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A brief history of laser weapons (pictures)

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What the U.S. Navy really wants is a free electron laser — so much so that its contract with Boeing for a 100-kilowatt FEL lab demonstrator could be worth up to $163 million eventually.

In a FEL system (video), laser light is generated by sending high-energy electrons through a series of magnetic fields, and the resulting beam could be immensely powerful. And an important distinguishing characteristic is the ability to tune the beam to different wavelengths, which could help it better deal with the vagaries of the atmosphere at sea.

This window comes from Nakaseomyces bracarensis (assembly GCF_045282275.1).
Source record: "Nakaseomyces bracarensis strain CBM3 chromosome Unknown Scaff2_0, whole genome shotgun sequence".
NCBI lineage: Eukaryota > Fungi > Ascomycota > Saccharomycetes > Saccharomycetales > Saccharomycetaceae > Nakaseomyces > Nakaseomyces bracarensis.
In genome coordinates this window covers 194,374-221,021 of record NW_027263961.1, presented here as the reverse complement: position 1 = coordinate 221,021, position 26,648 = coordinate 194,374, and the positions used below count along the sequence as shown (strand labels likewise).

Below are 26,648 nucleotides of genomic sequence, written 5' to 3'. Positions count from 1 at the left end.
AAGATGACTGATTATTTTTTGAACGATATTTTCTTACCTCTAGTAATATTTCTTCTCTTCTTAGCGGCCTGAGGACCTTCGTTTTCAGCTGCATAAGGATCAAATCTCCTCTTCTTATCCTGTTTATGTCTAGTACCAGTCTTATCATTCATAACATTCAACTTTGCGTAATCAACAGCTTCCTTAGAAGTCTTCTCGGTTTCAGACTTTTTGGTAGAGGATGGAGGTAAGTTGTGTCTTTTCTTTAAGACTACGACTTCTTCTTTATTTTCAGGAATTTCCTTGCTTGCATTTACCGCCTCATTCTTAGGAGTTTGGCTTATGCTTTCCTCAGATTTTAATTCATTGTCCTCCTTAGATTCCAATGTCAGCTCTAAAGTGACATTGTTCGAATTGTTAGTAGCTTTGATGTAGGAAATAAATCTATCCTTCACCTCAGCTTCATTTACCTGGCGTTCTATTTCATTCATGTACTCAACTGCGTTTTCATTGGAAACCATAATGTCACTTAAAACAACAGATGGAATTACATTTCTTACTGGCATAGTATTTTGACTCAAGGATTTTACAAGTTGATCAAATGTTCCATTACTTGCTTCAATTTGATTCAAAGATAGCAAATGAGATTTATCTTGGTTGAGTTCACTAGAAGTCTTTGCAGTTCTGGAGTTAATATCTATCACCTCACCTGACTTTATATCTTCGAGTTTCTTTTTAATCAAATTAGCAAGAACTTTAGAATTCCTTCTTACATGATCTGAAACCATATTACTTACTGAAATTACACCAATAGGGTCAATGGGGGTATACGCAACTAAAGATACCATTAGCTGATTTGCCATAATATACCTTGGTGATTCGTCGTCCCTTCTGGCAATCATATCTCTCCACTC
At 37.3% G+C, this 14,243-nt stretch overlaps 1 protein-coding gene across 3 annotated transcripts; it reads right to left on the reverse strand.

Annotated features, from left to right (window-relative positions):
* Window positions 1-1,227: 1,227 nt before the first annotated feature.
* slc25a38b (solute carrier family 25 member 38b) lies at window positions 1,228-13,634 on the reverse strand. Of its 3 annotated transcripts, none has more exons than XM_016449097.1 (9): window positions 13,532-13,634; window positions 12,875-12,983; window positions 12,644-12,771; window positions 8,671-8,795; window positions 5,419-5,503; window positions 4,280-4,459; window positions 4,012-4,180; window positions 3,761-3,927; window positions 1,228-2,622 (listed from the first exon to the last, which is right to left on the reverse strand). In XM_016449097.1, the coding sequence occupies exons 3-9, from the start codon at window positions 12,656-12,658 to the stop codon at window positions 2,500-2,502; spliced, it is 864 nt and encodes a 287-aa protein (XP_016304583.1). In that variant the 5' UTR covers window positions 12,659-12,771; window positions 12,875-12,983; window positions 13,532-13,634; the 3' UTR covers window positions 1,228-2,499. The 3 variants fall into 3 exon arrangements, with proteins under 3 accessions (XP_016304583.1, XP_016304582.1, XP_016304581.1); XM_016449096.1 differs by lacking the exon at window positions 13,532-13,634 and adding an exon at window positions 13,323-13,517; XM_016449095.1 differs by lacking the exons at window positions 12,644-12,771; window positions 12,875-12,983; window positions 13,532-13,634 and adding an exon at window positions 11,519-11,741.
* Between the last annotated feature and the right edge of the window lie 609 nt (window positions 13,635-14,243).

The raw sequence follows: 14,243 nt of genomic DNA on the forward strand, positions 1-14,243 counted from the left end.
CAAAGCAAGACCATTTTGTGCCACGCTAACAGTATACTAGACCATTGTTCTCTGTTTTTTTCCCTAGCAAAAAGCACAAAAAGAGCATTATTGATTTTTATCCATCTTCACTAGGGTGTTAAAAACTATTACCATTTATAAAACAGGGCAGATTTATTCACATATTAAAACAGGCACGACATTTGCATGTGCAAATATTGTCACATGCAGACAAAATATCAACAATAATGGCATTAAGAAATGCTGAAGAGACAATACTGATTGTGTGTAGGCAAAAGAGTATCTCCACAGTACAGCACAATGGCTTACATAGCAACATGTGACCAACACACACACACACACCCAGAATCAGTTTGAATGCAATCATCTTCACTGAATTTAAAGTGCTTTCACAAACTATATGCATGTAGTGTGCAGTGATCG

But right now, FEL systems are huge and inefficient, and practical systems are a long, long ways off. A report issued last spring by the Center for Strategic and Budgetary Assessments, a Washington, D.C., think tank, said that it might not be until “the late 2020s” that we see ship-based FELs “with power outputs sufficient to interdict more hardened targets, including ballistic-missile reentry vehicles.”